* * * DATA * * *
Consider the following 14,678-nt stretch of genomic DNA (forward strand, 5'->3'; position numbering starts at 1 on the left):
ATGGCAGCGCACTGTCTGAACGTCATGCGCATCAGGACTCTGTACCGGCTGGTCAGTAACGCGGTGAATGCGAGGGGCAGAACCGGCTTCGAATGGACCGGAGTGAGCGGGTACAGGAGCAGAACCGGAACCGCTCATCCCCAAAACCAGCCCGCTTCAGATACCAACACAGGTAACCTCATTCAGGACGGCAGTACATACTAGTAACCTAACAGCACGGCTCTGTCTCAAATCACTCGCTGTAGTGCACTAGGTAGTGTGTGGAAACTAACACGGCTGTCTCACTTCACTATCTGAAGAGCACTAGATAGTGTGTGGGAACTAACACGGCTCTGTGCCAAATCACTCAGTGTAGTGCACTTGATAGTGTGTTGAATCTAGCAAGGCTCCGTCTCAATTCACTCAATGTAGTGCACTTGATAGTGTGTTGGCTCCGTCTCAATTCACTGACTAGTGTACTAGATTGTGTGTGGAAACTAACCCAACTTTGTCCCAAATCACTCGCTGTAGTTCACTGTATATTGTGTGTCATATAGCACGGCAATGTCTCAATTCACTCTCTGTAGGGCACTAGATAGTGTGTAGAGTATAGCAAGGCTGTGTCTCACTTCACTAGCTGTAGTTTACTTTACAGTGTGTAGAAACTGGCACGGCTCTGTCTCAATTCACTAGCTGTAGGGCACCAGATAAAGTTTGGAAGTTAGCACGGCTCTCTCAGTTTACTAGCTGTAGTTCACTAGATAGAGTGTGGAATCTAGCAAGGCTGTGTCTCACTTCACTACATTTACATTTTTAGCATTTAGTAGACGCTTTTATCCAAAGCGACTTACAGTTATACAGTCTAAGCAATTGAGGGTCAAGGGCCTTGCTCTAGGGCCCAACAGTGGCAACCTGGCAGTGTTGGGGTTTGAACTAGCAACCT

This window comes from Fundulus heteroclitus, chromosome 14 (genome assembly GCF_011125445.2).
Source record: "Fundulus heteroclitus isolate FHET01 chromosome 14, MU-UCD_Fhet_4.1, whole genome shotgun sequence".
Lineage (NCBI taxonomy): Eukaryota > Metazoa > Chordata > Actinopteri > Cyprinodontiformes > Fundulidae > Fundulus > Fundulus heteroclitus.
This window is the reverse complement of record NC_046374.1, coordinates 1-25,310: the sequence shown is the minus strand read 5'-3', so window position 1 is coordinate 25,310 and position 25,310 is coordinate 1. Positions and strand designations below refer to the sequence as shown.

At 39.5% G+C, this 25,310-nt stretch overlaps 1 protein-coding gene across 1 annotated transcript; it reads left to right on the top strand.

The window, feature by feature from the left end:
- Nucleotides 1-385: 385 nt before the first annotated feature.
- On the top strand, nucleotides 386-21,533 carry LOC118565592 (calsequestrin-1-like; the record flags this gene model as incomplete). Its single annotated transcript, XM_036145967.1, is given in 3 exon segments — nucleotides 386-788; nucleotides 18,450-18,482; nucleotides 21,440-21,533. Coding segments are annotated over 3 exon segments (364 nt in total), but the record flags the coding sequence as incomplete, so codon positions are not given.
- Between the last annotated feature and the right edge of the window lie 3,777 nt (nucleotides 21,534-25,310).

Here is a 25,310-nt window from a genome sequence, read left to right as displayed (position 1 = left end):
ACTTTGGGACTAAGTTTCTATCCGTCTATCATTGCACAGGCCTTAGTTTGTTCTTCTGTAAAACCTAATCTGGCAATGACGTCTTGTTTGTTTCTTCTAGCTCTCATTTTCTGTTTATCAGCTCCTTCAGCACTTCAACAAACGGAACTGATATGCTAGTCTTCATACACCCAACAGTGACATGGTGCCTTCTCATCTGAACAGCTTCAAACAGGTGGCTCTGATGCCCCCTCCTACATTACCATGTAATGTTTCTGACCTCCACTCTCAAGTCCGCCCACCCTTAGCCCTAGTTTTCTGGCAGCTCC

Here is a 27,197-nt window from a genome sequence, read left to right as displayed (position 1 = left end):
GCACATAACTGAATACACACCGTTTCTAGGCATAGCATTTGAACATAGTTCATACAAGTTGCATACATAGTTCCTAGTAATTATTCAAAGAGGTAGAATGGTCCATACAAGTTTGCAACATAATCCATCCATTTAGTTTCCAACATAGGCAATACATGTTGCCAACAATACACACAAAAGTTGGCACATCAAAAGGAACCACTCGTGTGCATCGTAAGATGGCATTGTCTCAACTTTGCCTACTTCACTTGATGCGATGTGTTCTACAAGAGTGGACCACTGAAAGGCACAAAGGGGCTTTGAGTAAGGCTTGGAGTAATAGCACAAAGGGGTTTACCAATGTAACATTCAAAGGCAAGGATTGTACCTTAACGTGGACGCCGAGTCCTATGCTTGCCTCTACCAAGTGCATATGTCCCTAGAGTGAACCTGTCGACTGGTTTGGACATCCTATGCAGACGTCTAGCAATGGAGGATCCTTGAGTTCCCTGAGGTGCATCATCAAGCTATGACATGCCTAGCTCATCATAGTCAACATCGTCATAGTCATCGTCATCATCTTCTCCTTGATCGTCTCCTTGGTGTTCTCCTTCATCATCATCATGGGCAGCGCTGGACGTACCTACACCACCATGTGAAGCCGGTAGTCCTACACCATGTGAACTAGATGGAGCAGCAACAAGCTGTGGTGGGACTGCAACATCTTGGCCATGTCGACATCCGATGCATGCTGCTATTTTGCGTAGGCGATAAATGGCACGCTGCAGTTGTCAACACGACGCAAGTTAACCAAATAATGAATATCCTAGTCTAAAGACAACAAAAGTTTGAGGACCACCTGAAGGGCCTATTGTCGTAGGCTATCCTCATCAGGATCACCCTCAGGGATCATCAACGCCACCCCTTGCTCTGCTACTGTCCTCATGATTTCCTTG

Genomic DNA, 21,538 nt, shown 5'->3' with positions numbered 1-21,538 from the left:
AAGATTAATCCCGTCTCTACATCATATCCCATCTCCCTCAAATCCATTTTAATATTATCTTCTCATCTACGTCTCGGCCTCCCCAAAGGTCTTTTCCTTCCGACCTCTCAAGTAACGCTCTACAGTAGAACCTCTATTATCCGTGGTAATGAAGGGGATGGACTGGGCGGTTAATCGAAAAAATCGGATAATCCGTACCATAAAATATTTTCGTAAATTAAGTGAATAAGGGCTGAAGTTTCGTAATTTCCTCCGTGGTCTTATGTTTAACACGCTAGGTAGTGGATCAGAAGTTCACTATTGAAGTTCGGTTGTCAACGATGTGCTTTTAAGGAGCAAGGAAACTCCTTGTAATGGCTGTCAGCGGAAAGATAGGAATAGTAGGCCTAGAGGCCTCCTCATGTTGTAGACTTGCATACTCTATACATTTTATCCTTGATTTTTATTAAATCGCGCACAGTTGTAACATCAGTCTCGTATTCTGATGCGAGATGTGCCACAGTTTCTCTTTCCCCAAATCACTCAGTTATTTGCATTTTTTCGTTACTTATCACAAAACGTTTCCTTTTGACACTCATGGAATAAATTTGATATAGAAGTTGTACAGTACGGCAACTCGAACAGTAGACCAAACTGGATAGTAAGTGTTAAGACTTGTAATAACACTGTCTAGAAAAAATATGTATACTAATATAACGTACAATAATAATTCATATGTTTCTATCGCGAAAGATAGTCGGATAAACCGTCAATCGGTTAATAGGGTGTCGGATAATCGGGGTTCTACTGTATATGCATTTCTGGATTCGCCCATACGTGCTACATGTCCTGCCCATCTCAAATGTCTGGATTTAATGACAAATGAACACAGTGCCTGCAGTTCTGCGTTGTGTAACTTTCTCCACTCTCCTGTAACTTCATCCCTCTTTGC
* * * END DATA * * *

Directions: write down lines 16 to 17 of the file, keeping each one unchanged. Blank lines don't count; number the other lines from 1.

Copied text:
Genomic DNA, 21,538 nt, shown 5'->3' with positions numbered 1-21,538 from the left:
AAGATTAATCCCGTCTCTACATCATATCCCATCTCCCTCAAATCCATTTTAATATTATCTTCTCATCTACGTCTCGGCCTCCCCAAAGGTCTTTTCCTTCCGACCTCTCAAGTAACGCTCTACAGTAGAACCTCTATTATCCGTGGTAATGAAGGGGATGGACTGGGCGGTTAATCGAAAAAATCGGATAATCCGTACCATAAAATATTTTCGTAAATTAAGTGAATAAGGGCTGAAGTTTCGTAATTTCCTCCGTGGTCTTATGTTTAACACGCTAGGTAGTGGATCAGAAGTTCACTATTGAAGTTCGGTTGTCAACGATGTGCTTTTAAGGAGCAAGGAAACTCCTTGTAATGGCTGTCAGCGGAAAGATAGGAATAGTAGGCCTAGAGGCCTCCTCATGTTGTAGACTTGCATACTCTATACATTTTATCCTTGATTTTTATTAAATCGCGCACAGTTGTAACATCAGTCTCGTATTCTGATGCGAGATGTGCCACAGTTTCTCTTTCCCCAAATCACTCAGTTATTTGCATTTTTTCGTTACTTATCACAAAACGTTTCCTTTTGACACTCATGGAATAAATTTGATATAGAAGTTGTACAGTACGGCAACTCGAACAGTAGACCAAACTGGATAGTAAGTGTTAAGACTTGTAATAACACTGTCTAGAAAAAATATGTATACTAATATAACGTACAATAATAATTCATATGTTTCTATCGCGAAAGATAGTCGGATAAACCGTCAATCGGTTAATAGGGTGTCGGATAATCGGGGTTCTACTGTATATGCATTTCTGGATTCGCCCATACGTGCTACATGTCCTGCCCATCTCAAATGTCTGGATTTAATGACAAATGAACACAGTGCCTGCAGTTCTGCGTTGTGTAACTTTCTCCACTCTCCTGTAACTTCATCCCTCTTTGC